Common Sense // 10:42 AM


"The documentation collated here demonstrates beyond doubt that innocent American civilians paid with their lives because high-level elements of the Bush administration engineered blocks on U.S. intelligence agencies in order to fulfil and protect another agenda. Unless a full-blown independent inquiry into this process is mounted soon, there is little doubt that more innocent Americans will pay with their lives again."

from the book "The War on Freedom: How and Why America was Attacked, September 11, 2001" by Nafeez Mosaddeq Ahmed a 24-year-old British political analyst and human rights activist based in London. He heads the Institute for Policy Research & Development and a Researcher at the Islamic Human Rights Commission.

Chapter 4 is available for
free online. Read it and judge for yourself.
Common Sense // 10:24 AM


"Two-thirds of Americans think the Bush administration is hiding something about what it knew before Sept. 11, while just over a fifth think the administration is 'telling the entire truth,' a CBS News poll released Tuesday said...Almost half think Democrats' questions to the White House about its handling of the Sept. 11 attacks are appropriate, and a third disagreed...By a narrow margin, 43 percent to 30 percent felt the Bush administration is hiding something the public needs to know." more

If I am reading these poll results correctly, they mean there are millions of Republicans out there who believe that Bush is hiding something concerning the biggest crime in US history, yet who STILL don't want the Democrats asking questions. I imagine these are the same "bi-partisan patriots" who pushed so hard to turn the Whitewater investigation into an investigation of Clinton's sex life. When does it become appropriate to point out that these people put the interests of the Republican party ahead of the interests of the United States every time? When does it become appropriate to point out that in so doing, these people are un-American?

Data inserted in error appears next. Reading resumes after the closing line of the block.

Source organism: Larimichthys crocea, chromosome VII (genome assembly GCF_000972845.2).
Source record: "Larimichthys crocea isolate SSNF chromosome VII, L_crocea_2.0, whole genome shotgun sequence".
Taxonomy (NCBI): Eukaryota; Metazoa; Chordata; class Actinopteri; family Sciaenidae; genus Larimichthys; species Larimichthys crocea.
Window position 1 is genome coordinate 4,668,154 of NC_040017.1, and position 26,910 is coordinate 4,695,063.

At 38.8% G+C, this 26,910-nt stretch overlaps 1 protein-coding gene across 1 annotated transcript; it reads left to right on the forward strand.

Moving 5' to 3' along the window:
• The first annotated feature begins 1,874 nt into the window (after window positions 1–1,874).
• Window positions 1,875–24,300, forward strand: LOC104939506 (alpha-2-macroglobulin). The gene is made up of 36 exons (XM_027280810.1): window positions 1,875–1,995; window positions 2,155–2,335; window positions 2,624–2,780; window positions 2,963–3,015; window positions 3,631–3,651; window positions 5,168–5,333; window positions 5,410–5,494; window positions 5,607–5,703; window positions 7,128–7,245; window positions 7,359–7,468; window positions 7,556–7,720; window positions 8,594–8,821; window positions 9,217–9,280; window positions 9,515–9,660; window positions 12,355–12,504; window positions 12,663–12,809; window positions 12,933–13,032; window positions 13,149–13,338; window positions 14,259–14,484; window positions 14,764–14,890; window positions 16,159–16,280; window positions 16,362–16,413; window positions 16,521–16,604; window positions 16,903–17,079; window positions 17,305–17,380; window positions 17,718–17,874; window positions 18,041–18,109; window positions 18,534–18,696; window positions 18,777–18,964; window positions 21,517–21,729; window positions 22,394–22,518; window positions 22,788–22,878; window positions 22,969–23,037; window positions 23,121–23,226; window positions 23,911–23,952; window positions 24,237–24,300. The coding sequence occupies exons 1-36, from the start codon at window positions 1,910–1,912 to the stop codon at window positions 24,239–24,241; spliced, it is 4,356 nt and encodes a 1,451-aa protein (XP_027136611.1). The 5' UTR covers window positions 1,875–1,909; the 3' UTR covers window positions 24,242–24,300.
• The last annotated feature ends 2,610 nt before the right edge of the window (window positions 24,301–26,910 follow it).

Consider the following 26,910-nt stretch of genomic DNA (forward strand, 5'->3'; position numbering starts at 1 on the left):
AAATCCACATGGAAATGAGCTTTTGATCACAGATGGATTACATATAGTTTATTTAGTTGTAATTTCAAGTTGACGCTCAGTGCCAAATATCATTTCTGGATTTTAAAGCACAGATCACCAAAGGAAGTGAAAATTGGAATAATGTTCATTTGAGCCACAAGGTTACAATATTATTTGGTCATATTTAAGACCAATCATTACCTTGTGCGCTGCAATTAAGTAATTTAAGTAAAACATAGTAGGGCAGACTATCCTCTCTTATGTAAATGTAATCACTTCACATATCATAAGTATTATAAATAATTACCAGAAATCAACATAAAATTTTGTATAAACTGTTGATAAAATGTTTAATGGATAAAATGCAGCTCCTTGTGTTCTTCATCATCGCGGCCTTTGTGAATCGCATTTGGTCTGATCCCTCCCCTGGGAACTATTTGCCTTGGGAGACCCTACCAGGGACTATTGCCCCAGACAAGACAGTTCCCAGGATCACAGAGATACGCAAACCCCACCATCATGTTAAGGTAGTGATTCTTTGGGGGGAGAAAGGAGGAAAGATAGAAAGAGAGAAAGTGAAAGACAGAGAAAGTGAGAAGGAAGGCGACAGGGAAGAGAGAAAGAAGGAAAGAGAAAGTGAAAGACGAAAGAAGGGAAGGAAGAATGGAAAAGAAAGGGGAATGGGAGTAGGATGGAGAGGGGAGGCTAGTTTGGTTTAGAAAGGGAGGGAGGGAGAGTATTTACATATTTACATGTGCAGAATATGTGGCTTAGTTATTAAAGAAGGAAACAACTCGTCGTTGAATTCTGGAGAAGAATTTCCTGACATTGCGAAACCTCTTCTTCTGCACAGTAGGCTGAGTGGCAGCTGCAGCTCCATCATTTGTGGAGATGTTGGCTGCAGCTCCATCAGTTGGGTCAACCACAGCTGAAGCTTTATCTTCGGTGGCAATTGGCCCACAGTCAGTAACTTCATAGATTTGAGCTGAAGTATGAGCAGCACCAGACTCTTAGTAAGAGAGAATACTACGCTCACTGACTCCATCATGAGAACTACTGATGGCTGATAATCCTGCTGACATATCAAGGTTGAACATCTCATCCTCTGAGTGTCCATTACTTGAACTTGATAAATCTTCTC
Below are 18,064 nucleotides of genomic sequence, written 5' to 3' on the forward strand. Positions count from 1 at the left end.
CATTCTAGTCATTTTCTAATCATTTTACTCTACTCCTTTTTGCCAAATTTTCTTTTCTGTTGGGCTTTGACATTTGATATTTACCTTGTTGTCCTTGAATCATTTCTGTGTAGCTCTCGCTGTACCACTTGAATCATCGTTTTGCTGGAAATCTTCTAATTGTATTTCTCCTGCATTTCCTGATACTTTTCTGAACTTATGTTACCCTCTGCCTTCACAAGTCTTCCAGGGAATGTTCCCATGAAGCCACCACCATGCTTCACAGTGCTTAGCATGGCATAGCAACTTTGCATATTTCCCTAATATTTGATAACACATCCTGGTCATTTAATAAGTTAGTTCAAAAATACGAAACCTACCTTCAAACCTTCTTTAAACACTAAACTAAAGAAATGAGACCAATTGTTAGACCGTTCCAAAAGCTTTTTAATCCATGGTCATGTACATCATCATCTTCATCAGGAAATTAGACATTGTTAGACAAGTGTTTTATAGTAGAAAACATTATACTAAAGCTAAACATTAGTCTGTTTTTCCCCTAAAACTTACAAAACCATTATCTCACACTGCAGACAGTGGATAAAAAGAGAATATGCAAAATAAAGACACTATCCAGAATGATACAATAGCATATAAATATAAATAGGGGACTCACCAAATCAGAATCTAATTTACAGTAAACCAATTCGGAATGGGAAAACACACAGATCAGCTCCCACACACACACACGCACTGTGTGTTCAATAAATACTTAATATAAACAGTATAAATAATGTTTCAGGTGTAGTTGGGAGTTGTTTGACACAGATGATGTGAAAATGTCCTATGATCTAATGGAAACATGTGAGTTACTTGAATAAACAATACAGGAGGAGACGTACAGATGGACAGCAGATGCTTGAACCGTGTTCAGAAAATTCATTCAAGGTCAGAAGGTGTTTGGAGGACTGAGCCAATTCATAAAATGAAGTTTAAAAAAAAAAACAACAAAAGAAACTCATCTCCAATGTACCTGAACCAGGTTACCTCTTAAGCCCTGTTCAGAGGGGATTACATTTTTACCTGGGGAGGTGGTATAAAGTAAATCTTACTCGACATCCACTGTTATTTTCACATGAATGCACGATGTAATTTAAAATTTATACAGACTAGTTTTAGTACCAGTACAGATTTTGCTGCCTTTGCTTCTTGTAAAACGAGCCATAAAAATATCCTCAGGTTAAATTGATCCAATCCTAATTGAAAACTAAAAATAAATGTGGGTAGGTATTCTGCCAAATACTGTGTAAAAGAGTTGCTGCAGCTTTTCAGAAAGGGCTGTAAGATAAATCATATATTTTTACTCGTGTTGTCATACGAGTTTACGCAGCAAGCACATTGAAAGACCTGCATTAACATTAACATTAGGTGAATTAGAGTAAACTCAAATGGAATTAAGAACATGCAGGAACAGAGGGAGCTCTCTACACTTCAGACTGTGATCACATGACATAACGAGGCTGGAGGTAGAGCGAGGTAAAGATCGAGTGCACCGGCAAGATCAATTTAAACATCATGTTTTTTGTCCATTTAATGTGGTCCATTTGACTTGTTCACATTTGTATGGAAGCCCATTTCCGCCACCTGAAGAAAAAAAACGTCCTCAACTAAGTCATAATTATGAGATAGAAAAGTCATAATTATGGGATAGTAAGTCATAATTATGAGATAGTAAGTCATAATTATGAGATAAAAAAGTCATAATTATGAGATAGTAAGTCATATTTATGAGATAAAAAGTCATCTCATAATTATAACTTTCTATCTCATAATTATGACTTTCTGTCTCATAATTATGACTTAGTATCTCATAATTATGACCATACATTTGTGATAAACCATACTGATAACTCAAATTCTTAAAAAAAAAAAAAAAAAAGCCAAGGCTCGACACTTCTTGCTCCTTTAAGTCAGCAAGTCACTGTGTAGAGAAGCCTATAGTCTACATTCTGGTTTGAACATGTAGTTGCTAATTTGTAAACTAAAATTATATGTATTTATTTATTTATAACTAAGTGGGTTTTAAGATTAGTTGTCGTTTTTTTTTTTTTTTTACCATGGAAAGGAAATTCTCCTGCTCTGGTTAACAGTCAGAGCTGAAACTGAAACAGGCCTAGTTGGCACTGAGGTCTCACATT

Common Sense // 10:16 AM


The incomparable Gene Lyons writes:

Whatever its shortcomings, the Clinton administration took Osama bin Laden seriously. If it failed to capture or kill him, it wasn't for lack of trying. Spending on anti-terrorist measures more than doubled. Clinton devoted many speeches to the problem, including a major address to the U.N. General Assembly upstaged by Congress's same-day release of his grand jury testimony in the Lewinsky fiasco. Following the 1998 African embassy bombings, he held cabinet-level meetings "nearly weekly" to direct the fight against bin Laden. "'Candidly speaking," Army intelligence specialist Lt. Gen. Donald Kerrick told the Washington Post on Jan. 19, "' I didn't detect that kind of focus' in the Bush administration. 'That's not being derogatory. It's just a fact.'"

It's obvious the Washington bureaucracy got the message loud and clear. As the un-Clinton, Bush didn't want to hear about al-Qaida. Newsweek reports that Attorney General John Ashcroft had an "extraordinary confrontation" with then-FBI director Louis Freeh, informing him that drugs, violent crime and child pornography were the agency's new priorities, not counter-terrorism. Agents in Minneapolis, who correctly believed they had an al-Qaida suspect in custody, met so many bureaucratic roadblocks they joked that bin Laden must have infiltrated FBI headquarters. The Bush administration's determination to avoid a probe of intelligence failures appears to have less to do with protecting national security than hiding its own blunders.